California Supreme Court Tosses Out Lawsuit Challenging New Firearm Requirements

Posted: Jul 02, 2018 5:10 PM
California Supreme Court Tosses Out Lawsuit Challenging New Firearm Requirements

The California Supreme Court on Thursday threw out a lawsuit brought about by the National Shooting Sports Foundation (NSSF) which sought to pause enforcement of part of a law that required new semi-automatic firearms stamp identifying information on its casings. 

According to the NSSF, the technology does not currently exist, making it impossible for gun manufacturers to comply with the law.

"Neither the text nor the purpose of the [Unsafe Handgun] Act contemplates that a showing of impossibility can excuse compliance with the statutory requirement once the statute goes into effect," the court said in its decision. 

The NSSF disagreed with the Court's findings. 

"Our lawsuit did not seek to invalidate the law in its entirety, but rather to enjoin its enforcement until such time as the technology developed to make it possible to comply with the law," Larry Keane, Senior Vice President for Government and Public Affairs and Assistant Secretary and General Counsel for the NSSF, told Townhall. "As Justice Chin’s concurring opinion notes, the Court acknowledges that the application of statutes can be excused based on impossibility of performance. That is the current state of the technology and all that our lawsuit sought by way of judicial relief."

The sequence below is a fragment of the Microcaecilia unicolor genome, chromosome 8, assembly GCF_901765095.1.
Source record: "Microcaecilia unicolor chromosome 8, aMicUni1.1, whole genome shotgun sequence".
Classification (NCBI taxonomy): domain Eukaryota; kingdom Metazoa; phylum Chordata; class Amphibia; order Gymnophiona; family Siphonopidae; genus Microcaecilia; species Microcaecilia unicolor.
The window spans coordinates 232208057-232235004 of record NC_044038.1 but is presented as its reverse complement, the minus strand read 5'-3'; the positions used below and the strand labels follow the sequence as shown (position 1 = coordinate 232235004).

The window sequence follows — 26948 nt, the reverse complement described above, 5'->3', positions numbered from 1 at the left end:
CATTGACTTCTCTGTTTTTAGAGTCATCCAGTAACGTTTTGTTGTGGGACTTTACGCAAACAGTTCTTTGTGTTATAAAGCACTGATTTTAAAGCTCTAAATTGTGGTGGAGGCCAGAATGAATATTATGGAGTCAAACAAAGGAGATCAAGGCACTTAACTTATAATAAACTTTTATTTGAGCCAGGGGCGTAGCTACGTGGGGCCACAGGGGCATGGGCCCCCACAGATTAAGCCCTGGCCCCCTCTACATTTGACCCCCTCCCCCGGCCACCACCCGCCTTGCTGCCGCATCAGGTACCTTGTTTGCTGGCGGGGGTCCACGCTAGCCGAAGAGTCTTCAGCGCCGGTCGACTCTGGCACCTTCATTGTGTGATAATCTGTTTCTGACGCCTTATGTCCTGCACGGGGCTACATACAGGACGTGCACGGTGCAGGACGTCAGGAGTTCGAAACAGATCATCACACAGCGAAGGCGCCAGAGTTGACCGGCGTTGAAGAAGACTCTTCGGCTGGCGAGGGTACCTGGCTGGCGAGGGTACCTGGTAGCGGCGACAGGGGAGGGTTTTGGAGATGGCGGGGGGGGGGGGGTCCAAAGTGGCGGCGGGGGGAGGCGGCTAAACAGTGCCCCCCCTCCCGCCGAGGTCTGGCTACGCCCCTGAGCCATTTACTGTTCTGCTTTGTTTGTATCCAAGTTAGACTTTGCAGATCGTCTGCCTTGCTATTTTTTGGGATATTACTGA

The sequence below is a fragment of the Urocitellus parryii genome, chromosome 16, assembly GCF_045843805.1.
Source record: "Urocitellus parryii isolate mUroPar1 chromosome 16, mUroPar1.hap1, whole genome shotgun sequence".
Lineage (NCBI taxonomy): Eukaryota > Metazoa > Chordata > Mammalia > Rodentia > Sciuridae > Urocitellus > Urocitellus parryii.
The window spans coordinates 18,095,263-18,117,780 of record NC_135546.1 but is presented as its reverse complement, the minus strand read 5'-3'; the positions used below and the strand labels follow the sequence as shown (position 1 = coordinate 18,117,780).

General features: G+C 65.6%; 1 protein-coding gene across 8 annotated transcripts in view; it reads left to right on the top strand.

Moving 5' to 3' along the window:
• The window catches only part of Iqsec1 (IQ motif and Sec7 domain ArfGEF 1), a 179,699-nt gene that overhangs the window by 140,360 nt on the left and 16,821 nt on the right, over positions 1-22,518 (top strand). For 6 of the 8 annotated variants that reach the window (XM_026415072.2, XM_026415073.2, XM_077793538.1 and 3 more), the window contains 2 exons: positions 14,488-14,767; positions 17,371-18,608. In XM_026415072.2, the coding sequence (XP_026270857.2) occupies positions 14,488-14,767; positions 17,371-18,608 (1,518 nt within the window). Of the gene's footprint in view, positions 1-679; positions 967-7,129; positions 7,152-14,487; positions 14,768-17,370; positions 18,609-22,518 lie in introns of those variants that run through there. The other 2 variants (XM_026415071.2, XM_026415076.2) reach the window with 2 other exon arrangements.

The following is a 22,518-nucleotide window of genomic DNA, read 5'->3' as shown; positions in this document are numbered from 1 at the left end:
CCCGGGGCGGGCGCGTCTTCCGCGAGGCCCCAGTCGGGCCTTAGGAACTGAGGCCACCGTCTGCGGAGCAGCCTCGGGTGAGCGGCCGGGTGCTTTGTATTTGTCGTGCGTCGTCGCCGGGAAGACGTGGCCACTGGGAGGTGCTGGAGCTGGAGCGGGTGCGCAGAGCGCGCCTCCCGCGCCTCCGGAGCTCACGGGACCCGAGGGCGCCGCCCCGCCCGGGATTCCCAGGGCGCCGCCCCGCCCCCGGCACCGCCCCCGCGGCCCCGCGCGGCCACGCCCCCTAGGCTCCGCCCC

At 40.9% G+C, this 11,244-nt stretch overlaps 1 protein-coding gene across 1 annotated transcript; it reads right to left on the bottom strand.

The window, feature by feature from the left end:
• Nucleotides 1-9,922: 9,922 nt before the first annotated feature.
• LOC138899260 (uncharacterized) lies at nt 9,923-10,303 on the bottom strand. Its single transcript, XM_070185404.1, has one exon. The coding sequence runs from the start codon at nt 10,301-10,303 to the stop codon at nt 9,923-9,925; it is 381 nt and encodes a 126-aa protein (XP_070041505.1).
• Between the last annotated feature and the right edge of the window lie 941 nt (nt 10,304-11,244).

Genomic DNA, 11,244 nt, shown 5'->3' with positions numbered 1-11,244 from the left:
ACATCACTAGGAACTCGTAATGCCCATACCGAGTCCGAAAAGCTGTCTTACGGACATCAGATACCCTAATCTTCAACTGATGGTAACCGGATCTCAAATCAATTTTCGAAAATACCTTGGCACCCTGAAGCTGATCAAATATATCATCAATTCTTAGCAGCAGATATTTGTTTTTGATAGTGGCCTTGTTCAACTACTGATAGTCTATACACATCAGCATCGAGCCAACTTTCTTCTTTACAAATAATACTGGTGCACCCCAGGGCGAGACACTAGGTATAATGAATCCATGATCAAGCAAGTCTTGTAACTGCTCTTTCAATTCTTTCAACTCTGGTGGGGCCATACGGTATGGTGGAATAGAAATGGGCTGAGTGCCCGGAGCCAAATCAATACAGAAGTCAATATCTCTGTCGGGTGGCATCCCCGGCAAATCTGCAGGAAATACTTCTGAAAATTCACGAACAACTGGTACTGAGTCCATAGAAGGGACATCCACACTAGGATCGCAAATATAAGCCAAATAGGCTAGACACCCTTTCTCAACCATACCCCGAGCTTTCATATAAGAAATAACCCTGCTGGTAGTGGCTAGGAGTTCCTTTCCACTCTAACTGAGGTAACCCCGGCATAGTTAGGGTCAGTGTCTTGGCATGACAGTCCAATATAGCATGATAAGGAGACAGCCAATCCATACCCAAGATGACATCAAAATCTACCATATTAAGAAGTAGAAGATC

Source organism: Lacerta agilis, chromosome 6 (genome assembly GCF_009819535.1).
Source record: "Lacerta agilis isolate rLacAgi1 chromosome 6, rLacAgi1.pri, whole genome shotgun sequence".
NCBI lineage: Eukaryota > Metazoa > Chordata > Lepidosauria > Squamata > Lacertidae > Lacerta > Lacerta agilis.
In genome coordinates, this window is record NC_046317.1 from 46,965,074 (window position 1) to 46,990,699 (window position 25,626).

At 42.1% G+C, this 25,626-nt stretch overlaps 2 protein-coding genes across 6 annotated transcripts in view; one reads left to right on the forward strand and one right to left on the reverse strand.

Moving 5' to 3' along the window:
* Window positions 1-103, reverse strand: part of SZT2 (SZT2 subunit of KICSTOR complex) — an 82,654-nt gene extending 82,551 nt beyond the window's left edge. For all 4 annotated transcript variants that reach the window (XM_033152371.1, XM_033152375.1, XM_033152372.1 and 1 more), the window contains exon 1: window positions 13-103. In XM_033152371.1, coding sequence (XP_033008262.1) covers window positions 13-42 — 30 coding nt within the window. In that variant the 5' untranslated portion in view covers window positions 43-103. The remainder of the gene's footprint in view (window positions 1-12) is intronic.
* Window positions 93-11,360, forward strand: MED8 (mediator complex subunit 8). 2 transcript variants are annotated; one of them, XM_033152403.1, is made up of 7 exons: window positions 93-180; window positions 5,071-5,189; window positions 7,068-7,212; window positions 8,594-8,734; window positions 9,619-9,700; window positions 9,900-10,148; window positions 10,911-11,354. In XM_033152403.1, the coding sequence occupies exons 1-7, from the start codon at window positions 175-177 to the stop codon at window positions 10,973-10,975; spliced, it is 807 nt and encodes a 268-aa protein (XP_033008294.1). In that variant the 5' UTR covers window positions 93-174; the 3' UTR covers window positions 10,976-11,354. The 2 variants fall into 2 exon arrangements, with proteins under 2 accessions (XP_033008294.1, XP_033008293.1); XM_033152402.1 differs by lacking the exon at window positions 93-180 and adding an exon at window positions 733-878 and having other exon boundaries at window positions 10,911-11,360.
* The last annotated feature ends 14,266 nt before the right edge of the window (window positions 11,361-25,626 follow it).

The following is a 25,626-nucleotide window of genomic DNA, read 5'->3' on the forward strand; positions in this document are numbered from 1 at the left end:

According to the NSSF, this law punishes law abiding gun owners in California by preventing them from purchasing the latest, more improved model of handguns.

The unfortunate result of today’s decision is that law abiding citizens in California exercising their Second Amendment rights will continue to be denied by the State of California the ability to purchase the newest and improved models of handguns."

"Since the law was certified in 2013 by then Attorney General Harris, the number of models available to purchase has already been cut roughly in half," Keane told Townhall. "As we predicted when the law was enacted, California is experiencing a slow motion handgun ban as fewer and fewer models are allowed to be sold in the state. California is to handguns what Cuba is to cars; only old models are available."